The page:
Published on Wed, 05/26/2010 - 7:57am
Prevention is the key with Johne's. Even though symptoms of what we now know as Johne's disease were recognized as long ago as the 1800s, this costly infectious disease continues to challenge 21st-century dairy and beef producers.
What is Johne’s?
Johne’s (pronounced “yo-nees”) is a contagious disease of cattle and other ruminants that is caused by Mycobacterium paratuberculosis. Signs that cattle are infected include weight loss despite a normal appetite, chronic diarrhea and decreased milk production. Unfortunately, these clinical signs typically do not occur for two or more years after the animal is infected.
Infection most often occurs shortly after birth when calves swallow small amounts of infected manure from the udder or birthing environment. Other sources include bacteria passed in colostrum and milk, and in-utero transmission.
Because there currently is no effective treatment or vaccine, disease detection and management remain the best weapons in the battle against Johne’s.
A common disease
Sixty-eight percent of U.S. dairy operations are infected with Johne’s, according to the U.S. Department of Agriculture’s National Animal Health Monitoring System (NAHMS) Dairy 2007 Survey. While herds of all sizes have this disease challenge, prevalence is even higher in larger herds. However, the survey found no difference in Johne’s incidence based on geographic location.
The study cautioned that Johne’s likely is a problem in even more herds since environmental sampling – while effective – will not detect all infected operations
A huge cost
The NAHMS study also looked at how much Johne’s actually costs herd owners. The research showed a wide range based on the level of culling for this disease.
Infected herds with a low rate of culling animals that show clinical signs of Johne’s lost, on average, $40 per cow. On the other hand, herds that cull cattle due to clinical Johne’s disease symptoms at a higher rate lost an average of $227 per cow.
These substantial losses were due to a combination of factors, including reduced milk production, early culling, and poor conditioning at culling. The cost of Johne’s disease in beef herds still needs to be determined.
Does your herd have it?
Research suggests the chances are good that you have one or more infected animals in your herd – whether or not they show signs of the disease. But, the best way to know is through testing.
To start, work with your veterinarian to develop a surveillance program based on your testing objectives. Are you trying to determine whether Johne’s is present in your herd, to understand the extent of infection throughout your herd, to make a diagnosis on a sick animal, or to meet a purchase or shipping requirement? The answers to these questions will determine the type and timing of tests, the animals on which to focus as well as the interpretation of test results.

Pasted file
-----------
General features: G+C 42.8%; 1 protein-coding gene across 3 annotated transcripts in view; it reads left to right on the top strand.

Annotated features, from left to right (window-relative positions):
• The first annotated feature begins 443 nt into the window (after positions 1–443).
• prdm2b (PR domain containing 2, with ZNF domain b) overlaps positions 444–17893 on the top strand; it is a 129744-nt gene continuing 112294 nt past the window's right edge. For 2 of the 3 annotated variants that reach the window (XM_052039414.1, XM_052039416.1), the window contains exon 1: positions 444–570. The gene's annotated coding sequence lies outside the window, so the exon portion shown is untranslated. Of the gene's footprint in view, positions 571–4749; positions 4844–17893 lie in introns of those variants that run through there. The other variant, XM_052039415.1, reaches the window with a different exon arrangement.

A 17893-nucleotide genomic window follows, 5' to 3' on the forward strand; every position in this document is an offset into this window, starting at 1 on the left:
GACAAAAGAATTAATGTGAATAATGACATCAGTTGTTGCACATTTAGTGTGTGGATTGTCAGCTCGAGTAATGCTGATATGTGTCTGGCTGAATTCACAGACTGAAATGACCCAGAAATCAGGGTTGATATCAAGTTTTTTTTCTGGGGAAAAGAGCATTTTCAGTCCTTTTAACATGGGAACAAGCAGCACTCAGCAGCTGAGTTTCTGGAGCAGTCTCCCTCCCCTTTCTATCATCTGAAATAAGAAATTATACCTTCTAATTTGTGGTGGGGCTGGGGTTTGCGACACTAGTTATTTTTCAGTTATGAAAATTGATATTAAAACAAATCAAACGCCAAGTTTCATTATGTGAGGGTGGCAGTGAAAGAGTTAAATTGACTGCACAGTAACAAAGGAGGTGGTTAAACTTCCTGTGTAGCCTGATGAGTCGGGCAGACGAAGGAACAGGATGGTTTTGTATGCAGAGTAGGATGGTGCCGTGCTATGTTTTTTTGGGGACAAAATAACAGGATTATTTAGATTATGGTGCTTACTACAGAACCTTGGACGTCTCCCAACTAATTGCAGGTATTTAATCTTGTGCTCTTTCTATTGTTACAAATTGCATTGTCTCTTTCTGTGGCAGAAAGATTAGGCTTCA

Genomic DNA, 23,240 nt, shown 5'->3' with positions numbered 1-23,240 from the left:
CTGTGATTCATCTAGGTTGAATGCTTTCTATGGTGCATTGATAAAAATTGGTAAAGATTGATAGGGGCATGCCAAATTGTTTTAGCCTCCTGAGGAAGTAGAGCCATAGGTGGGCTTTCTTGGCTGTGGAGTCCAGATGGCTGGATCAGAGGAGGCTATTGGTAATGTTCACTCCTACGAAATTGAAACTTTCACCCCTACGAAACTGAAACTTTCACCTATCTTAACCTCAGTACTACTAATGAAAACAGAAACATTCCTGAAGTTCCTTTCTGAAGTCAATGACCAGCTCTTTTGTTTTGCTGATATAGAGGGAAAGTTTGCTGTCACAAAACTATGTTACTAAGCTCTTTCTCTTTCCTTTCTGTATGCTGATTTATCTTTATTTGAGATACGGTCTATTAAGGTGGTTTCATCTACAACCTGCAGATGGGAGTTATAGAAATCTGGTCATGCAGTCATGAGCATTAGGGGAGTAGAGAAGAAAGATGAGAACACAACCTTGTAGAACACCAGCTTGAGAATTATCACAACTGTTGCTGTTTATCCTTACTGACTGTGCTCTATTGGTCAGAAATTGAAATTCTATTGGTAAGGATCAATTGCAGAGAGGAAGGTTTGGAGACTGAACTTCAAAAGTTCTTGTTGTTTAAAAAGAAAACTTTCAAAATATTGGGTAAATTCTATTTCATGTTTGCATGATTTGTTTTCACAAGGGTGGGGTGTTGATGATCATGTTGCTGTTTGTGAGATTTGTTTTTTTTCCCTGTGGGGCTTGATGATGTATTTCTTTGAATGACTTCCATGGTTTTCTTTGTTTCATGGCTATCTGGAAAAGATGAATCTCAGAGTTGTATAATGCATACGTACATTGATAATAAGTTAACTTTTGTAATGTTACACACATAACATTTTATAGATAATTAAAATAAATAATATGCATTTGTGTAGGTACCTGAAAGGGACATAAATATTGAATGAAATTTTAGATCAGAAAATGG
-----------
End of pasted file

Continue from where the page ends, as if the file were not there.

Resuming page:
Assays that look for the M. paratuberculosis organism itself involve the testing of manure, tissue or environmental samples. Since the organism is so slow-growing, laboratory cultures must be monitored for weeks or months even though a heavily contaminated sample might show a positive result in a week or two. Manure-sample cultures can be conducted on individual animals or pooled samples from groups of five animals. Manure samples also can be analyzed using a polymerase chain reaction (PCR) assay. This test looks for the organism’s genetic material and can be used to confirm whether it is the Johne’s organism rather than a closely related “cousin.” The sensitivity is comparable to that of the culture.
Another type of test looks for antibodies produced by an infected animal, using blood or milk samples. The ELISA test is designed to evaluate large numbers of samples quickly (in a few days) at a low cost. The level of antibodies in each individual-cow sample is measured, compared with positive and negative controls, and then interpreted to create a numerical value – the higher the number, the greater the chance the animal is infected and shedding M. paratuberculosis. ELISA tests are available for both blood and milk samples. The AGID test also looks for antibodies, and is particularly useful when trying to diagnose a sick animal using a blood sample.
Animals to test
Due to the biology of M. paratuberculosis, only adult animals can produce the targets needed by diagnostic tests. So, even though cattle typically are infected when young, recommendations indicate cattle should be tested only once they reach 18 months of age.
Recent research also has looked at the phenomenon of “super-shedders.” Fecal-sample tests usually report results as low, medium or high. To qualify as “high,” the sample could have 50 colonies, 5,000 colonies or more. The University of Pennsylvania School of Veterinary Medicine found that about 10 percent of culture-positive animals are super-shedders, meaning they have at least 1 million colony-forming units (CFUs) per gram of M. paratuberculosis. The majority of super-shedder animals in the study were in good body condition, but their high levels of shedding could quickly contaminate feed, water and their environments.
Working with your veterinarian to develop a testing protocol and analyze the results is the best way to know your herd’s Johne’s status.
Almost one-third of U.S. dairy operations already participate in a Johne’s-control program, according to the 2007 NAHMS study. While this number is increasing, it is insufficient to truly control this insidious disease.